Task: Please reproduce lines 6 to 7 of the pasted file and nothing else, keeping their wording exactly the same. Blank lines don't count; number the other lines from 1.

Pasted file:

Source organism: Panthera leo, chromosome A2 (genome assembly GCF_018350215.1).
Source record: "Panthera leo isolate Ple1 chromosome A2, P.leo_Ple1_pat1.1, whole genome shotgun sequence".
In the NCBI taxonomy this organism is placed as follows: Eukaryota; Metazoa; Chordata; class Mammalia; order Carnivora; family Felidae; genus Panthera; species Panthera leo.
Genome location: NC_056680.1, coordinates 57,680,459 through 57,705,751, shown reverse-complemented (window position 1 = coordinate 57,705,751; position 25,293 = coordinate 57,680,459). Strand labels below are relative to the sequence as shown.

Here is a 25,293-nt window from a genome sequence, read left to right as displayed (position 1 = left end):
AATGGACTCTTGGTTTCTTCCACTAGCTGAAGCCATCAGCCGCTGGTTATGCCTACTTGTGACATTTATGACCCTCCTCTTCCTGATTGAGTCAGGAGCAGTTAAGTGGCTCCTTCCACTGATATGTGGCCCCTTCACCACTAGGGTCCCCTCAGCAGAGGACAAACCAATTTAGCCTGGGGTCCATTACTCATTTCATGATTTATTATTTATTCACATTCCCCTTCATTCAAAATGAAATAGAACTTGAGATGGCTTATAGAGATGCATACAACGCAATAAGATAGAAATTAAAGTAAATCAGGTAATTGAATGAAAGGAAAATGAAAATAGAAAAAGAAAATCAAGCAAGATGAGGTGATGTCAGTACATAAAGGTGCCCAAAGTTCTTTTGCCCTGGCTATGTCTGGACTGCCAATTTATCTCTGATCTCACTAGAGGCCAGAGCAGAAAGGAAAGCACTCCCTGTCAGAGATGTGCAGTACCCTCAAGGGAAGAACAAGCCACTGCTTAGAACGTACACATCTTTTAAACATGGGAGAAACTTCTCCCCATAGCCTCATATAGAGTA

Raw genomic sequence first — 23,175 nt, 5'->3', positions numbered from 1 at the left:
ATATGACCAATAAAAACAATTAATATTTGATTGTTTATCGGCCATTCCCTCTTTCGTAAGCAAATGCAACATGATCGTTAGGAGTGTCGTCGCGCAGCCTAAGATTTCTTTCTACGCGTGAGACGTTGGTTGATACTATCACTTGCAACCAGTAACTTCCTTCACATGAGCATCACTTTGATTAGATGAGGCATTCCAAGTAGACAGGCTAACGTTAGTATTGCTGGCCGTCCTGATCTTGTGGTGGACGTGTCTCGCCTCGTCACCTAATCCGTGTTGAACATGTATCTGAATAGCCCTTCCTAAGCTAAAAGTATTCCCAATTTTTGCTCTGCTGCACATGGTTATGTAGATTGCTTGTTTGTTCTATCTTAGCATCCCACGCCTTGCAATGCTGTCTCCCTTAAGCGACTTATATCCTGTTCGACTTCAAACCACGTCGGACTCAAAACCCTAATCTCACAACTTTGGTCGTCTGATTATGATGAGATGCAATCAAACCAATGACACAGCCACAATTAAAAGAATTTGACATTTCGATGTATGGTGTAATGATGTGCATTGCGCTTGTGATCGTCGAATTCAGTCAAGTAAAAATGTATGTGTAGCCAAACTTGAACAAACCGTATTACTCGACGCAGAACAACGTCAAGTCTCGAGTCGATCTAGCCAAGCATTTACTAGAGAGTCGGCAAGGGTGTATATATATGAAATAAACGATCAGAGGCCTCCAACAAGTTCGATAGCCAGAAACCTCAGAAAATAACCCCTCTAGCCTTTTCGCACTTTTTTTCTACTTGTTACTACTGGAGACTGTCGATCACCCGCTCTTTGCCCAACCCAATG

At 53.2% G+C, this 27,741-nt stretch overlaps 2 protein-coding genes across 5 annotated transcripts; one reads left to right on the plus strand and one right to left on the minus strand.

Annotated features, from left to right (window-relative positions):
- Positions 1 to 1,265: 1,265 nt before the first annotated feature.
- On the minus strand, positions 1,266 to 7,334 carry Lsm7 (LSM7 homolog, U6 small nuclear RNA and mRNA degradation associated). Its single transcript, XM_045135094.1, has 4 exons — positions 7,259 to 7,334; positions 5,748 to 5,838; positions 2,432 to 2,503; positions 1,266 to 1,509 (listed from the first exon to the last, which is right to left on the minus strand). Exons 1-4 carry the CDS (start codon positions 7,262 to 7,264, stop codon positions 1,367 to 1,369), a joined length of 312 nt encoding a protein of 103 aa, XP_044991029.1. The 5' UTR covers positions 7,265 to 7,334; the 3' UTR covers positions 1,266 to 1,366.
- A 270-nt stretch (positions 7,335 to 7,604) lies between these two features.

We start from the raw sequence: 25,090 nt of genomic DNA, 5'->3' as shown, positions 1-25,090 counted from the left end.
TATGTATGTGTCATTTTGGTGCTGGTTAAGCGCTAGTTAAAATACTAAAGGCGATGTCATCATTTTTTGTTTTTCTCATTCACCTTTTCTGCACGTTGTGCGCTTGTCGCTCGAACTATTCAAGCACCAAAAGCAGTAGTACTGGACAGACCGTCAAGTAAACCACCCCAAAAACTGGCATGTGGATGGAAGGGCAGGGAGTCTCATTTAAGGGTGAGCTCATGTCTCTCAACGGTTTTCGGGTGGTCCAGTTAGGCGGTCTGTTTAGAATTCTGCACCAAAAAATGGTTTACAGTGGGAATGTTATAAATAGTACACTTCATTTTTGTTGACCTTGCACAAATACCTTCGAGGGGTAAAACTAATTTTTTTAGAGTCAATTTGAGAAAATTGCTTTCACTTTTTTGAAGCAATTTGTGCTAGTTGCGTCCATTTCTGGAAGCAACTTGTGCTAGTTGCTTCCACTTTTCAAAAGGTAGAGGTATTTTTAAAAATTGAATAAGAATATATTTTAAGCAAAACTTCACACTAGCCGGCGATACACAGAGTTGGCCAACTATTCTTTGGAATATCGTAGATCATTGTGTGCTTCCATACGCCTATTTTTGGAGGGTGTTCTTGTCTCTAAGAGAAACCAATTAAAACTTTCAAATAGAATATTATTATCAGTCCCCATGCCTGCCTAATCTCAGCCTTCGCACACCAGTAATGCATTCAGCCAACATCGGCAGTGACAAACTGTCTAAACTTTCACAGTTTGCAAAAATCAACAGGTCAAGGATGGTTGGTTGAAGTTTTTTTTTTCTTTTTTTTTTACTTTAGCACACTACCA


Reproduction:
AATGGACTCTTGGTTTCTTCCACTAGCTGAAGCCATCAGCCGCTGGTTATGCCTACTTGTGACATTTATGACCCTCCTCTTCCTGATTGAGTCAGGAGCAGTTAAGTGGCTCCTTCCACTGATATGTGGCCCCTTCACCACTAGGGTCCCCTCAGCAGAGGACAAACCAATTTAGCCTGGGGTCCATTACTCATTTCATGATTTATTATTTATTCACATTCCCCTTCATTCAAAATGAAATAGAACTTGAGATGGCTTATAGAGATGCATACAACGCAATAAGATAGAAATTAAAGTAAATCAGGTAATTGAATGAAAGGAAAATGAAAATAGAAAAAGAAAATCAAGCAAGATGAGGTGATGTCAGTACATAAAGGTGCCCAAAGTTCTTTTGCCCTGGCTATGTCTGGACTGCCAATTTATCTCTGATCTCACTAGAGGCCAGAGCAGAAAGGAAAGCACTCCCTGTCAGAGATGTGCAGTACCCTCAAGGGAAGAACAAGCCACTGCTTAGAACGTACACATCTTTTAAACATGGGAGAAACTTCTCCCCATAGCCTCATATAGAGTA

Raw genomic sequence first — 23,175 nt, 5'->3', positions numbered from 1 at the left: